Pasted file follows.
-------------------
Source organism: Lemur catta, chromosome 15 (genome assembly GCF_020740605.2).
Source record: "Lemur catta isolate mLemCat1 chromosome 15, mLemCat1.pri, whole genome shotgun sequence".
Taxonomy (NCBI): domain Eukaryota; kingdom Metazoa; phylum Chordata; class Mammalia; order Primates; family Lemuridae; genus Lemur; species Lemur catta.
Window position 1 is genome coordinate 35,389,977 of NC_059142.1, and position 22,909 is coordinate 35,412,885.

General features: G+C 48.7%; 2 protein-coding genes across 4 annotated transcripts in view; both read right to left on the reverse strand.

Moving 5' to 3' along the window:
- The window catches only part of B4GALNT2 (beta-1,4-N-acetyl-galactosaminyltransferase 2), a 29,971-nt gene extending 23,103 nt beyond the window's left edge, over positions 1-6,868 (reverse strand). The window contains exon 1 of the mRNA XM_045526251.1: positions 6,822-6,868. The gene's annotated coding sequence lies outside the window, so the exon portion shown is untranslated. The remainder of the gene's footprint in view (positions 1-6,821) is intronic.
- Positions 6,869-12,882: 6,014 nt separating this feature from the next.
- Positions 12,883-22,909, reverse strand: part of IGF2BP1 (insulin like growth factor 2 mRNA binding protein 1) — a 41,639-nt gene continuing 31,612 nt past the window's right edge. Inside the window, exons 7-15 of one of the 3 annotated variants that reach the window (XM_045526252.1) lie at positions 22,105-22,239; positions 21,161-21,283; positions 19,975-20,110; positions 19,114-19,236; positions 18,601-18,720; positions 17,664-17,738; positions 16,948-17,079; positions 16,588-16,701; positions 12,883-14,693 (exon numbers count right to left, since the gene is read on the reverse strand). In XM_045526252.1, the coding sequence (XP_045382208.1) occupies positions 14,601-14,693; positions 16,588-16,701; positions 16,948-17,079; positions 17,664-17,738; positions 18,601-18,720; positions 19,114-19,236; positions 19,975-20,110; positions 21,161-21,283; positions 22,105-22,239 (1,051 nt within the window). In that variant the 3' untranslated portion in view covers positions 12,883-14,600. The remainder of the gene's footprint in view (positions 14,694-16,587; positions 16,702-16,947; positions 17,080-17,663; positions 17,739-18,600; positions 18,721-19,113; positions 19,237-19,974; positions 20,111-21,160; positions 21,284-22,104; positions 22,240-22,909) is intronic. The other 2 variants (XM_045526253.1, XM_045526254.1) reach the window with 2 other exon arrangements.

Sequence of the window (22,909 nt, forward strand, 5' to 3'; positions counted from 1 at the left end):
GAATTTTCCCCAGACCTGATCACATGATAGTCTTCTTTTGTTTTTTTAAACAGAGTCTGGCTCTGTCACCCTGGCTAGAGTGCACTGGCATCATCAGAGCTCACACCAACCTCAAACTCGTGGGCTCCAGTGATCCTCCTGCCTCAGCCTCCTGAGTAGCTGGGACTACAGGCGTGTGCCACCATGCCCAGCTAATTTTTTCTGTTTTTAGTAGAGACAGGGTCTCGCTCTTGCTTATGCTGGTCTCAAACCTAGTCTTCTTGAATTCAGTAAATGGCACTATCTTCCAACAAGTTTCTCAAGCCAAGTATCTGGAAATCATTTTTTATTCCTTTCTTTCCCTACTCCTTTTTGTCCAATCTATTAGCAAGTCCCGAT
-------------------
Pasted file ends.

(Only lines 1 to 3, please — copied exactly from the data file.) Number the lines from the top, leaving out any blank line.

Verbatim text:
Source organism: Lemur catta, chromosome 15 (genome assembly GCF_020740605.2).
Source record: "Lemur catta isolate mLemCat1 chromosome 15, mLemCat1.pri, whole genome shotgun sequence".
Taxonomy (NCBI): domain Eukaryota; kingdom Metazoa; phylum Chordata; class Mammalia; order Primates; family Lemuridae; genus Lemur; species Lemur catta.